The Board of Electric Light Commissioners of the City Ofburlington, the City of Burlington Electric Lightdepartment and the City of Burlington,plaintiffs- Appellees, v. v. Louise Mccarren, Individually in Her Official Capacity Aschairman of the State of Vermont Public Service Board;rosalyn L. Hunneman and Samuel S. Bloomberg, Individually Intheir Official Capacities As Members of the State of Vermontpublic Service Board, Defendants-appellants,the City of Winooski, Intervenor-appellant, 725 F.2d 176 (2d Cir. 1983)Annotate this Case
Harriet Ann King, Waitsfield, Vt. (Thomas Wies, Vermont Public Service Bd., Montpelier, Vt., of counsel), for defendants-appellants.
William E. Wargo, City Atty., Winooski, Vt., for intervenor-appellant.
Nancy Goss Sheahan, Burlington, Vt. (McNeil, Murray & Sorrell, Inc., Burlington, Vt., of counsel), for plaintiffs-appellees.
Before FRIENDLY, VAN GRAAFEILAND and MESKILL, Circuit Judges.
VAN GRAAFEILAND, Circuit Judge:
This is an appeal from a judgment of the United States District Court for the District of Vermont, (Holden, C.J.), 563 F. Supp. 374, which prohibited the Vermont Public Service Board from assuming jurisdiction over the licensing of appellees' proposed hydroelectric project.
The City of Burlington Electric Light Department (Burlington) is seeking to construct a hydroelectric facility (the Chace Mill project) on the Winooski River, a navigable waterway of the United States. Pursuant to the Federal Power Act, 16 U.S.C. § 791a et seq., Burlington filed an application with the Federal Energy Regulatory Commission (FERC) on July 14, 1980, for a license to develop the facility. The FERC currently has the license application under consideration.
On May 4, 1981, the City of Winooski petitioned the Vermont Public Service Board for a declaratory ruling as to whether construction of the Chace Mill project was subject to the Board's review under Vt.Stat.Ann. tit. 30, Sec. 248. Section 248 requires utilities to obtain a certificate of general public good from the Board before constructing a generating facility in Vermont. By a two to one decision, the Board issued a declaratory ruling in which it asserted jurisdiction over the licensing of the Chace Mill project.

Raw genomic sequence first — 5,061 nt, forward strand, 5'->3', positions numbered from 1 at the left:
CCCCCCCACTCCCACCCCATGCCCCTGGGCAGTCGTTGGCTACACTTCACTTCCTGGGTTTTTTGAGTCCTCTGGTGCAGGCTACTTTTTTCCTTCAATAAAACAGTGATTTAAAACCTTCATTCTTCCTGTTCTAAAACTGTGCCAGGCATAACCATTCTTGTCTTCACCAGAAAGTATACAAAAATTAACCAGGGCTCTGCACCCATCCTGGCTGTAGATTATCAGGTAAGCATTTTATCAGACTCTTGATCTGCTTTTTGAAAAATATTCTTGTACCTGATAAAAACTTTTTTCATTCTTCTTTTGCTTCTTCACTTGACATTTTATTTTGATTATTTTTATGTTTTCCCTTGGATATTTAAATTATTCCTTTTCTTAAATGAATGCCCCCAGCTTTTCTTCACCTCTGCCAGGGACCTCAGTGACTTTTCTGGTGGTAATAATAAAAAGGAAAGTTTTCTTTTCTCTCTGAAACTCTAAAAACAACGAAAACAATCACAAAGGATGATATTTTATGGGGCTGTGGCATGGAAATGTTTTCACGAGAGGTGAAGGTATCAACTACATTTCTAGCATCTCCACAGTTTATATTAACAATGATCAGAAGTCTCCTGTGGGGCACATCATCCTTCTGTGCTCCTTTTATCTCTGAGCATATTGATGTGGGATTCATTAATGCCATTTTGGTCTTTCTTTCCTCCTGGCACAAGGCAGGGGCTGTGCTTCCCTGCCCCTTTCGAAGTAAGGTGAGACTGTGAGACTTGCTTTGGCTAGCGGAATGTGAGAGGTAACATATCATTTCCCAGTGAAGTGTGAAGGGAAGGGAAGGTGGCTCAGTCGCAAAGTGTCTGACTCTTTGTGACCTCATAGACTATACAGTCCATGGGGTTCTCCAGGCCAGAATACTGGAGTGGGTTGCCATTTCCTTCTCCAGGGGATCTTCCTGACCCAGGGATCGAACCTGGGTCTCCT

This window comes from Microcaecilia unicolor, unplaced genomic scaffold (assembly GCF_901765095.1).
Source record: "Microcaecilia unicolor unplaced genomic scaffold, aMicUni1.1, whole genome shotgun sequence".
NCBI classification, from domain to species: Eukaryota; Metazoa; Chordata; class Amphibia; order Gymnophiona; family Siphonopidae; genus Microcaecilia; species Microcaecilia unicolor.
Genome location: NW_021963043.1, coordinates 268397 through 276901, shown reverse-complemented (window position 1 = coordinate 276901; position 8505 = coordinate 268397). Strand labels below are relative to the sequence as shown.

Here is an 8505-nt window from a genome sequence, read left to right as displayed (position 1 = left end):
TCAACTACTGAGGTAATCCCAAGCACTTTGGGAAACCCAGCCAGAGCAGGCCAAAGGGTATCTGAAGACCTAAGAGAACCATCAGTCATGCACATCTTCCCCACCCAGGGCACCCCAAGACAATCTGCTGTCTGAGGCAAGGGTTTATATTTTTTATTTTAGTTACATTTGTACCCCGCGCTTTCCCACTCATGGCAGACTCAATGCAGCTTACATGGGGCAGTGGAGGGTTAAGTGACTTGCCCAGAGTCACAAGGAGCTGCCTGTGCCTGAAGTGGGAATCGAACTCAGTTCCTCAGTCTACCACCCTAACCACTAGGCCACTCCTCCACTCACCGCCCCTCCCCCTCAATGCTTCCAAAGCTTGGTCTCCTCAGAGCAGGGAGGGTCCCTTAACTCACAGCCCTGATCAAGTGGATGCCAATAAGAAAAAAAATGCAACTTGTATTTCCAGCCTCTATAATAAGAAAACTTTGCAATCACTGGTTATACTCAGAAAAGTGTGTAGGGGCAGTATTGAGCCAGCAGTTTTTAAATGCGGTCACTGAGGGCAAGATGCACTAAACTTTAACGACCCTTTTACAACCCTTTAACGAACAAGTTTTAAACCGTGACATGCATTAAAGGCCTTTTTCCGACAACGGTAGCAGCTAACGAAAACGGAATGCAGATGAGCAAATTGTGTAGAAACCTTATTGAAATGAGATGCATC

Burlington did not challenge this decision in the Vermont courts. Instead, it sought declaratory and injunctive relief in the district court. On December 9, 1982, the district court granted Burlington's motion for summary judgment, and this appeal followed. We affirm.
The legal issues in this case are substantially the same as those in Town of Springfield v. McCarren, 549 F. Supp. 1134 (D. Vt. 1982), aff'd by order, 722 F.2d 728 (2d Cir. 1983), cert. denied, --- U.S. ----, 104 S. Ct. 360, 78 L. Ed. 2d 322 (1983). The Board argued then, as it does now, that the district court lacked jurisdiction under 28 U.S.C. § 1331; that the action was barred by the Anti-Injunction Act, 28 U.S.C. § 2283; that the Board's ruling was binding upon the district court under the doctrine of res judicata and thus not subject to collateral attack; that the district court should have declined to entertain the action under the Younger abstention doctrine; and that the authority of the Board was not preempted by the Federal Power Act.